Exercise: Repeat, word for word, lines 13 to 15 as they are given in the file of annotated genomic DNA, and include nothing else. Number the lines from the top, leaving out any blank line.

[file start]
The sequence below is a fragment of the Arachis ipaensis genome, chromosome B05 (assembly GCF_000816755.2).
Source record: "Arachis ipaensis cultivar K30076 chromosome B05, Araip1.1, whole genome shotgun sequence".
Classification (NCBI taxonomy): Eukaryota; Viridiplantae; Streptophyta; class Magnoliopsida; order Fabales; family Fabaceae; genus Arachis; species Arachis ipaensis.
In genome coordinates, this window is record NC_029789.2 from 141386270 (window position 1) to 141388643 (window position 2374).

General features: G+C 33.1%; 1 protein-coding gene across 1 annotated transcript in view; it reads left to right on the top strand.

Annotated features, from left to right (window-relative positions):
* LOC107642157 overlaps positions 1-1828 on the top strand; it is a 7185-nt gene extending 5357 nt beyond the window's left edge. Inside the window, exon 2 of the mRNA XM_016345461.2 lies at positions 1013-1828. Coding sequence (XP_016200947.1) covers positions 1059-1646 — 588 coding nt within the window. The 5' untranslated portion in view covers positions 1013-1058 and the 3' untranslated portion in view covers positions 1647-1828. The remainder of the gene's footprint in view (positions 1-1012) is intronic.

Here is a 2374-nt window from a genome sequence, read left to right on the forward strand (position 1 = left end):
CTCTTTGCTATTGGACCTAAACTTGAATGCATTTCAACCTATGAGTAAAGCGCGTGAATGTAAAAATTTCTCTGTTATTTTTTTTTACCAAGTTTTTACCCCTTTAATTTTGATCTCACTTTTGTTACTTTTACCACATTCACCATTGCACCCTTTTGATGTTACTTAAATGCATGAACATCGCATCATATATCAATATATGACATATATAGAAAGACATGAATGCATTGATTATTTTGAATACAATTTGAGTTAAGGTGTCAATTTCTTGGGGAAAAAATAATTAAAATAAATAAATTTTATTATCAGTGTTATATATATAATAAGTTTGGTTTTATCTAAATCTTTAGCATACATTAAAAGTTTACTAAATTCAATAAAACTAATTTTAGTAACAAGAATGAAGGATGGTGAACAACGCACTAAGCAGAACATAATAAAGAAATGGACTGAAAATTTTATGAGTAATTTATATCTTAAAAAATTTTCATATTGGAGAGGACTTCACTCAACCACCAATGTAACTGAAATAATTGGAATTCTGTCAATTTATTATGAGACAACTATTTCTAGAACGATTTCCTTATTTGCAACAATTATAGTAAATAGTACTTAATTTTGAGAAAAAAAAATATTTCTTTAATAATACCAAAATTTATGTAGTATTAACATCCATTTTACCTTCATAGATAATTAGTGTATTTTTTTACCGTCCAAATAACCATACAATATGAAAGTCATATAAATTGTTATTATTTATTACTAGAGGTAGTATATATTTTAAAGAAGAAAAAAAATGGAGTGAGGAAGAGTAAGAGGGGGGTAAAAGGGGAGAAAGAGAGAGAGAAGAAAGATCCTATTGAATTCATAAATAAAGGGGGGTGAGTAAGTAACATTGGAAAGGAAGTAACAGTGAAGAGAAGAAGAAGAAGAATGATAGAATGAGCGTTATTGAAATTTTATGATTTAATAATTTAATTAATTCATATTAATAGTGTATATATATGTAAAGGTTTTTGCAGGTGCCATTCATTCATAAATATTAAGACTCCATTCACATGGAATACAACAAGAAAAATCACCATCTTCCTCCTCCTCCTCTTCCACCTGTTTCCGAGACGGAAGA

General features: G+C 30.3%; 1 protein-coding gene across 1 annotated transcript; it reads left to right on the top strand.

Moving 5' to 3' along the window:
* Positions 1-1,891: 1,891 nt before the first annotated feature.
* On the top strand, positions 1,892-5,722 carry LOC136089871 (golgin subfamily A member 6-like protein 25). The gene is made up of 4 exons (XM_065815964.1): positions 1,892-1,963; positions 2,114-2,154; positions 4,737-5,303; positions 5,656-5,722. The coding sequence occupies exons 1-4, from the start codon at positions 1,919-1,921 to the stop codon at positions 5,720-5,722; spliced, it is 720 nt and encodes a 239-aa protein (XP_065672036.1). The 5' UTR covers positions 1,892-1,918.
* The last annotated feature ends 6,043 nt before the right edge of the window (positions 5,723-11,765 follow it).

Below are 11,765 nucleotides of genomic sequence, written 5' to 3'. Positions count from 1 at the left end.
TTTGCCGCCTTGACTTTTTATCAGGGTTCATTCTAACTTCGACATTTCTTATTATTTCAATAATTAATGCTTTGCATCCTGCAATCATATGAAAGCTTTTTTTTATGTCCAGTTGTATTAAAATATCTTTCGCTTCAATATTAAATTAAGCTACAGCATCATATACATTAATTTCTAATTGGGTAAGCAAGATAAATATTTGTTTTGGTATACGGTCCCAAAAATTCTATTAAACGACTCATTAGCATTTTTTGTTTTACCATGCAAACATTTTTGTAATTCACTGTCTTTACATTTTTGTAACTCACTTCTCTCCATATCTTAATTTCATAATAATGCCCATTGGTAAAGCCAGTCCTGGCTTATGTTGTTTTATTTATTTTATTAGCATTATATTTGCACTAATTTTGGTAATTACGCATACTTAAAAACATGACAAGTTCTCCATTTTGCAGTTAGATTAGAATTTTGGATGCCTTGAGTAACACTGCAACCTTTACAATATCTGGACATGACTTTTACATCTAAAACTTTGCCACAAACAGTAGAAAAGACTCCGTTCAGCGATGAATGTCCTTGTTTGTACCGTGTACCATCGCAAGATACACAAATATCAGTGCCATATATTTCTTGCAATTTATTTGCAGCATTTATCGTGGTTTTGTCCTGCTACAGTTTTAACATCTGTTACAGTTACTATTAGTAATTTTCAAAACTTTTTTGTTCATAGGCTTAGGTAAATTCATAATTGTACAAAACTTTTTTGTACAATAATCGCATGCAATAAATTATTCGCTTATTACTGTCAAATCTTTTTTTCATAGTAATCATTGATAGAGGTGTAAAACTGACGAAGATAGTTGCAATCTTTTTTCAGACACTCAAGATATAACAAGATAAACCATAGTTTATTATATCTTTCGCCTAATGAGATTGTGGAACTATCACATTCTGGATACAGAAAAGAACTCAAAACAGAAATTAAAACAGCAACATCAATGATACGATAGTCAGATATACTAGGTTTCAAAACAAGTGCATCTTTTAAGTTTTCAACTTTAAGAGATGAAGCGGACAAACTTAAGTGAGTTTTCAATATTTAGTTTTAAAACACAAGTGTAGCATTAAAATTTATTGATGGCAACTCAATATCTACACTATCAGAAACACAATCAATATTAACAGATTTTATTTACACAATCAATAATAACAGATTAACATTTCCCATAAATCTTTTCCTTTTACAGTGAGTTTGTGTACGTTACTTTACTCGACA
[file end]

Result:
* On the top strand, positions 1,892-5,722 carry LOC136089871 (golgin subfamily A member 6-like protein 25). The gene is made up of 4 exons (XM_065815964.1): positions 1,892-1,963; positions 2,114-2,154; positions 4,737-5,303; positions 5,656-5,722. The coding sequence occupies exons 1-4, from the start codon at positions 1,919-1,921 to the stop codon at positions 5,720-5,722; spliced, it is 720 nt and encodes a 239-aa protein (XP_065672036.1). The 5' UTR covers positions 1,892-1,918.
* The last annotated feature ends 6,043 nt before the right edge of the window (positions 5,723-11,765 follow it).

Below are 11,765 nucleotides of genomic sequence, written 5' to 3'. Positions count from 1 at the left end.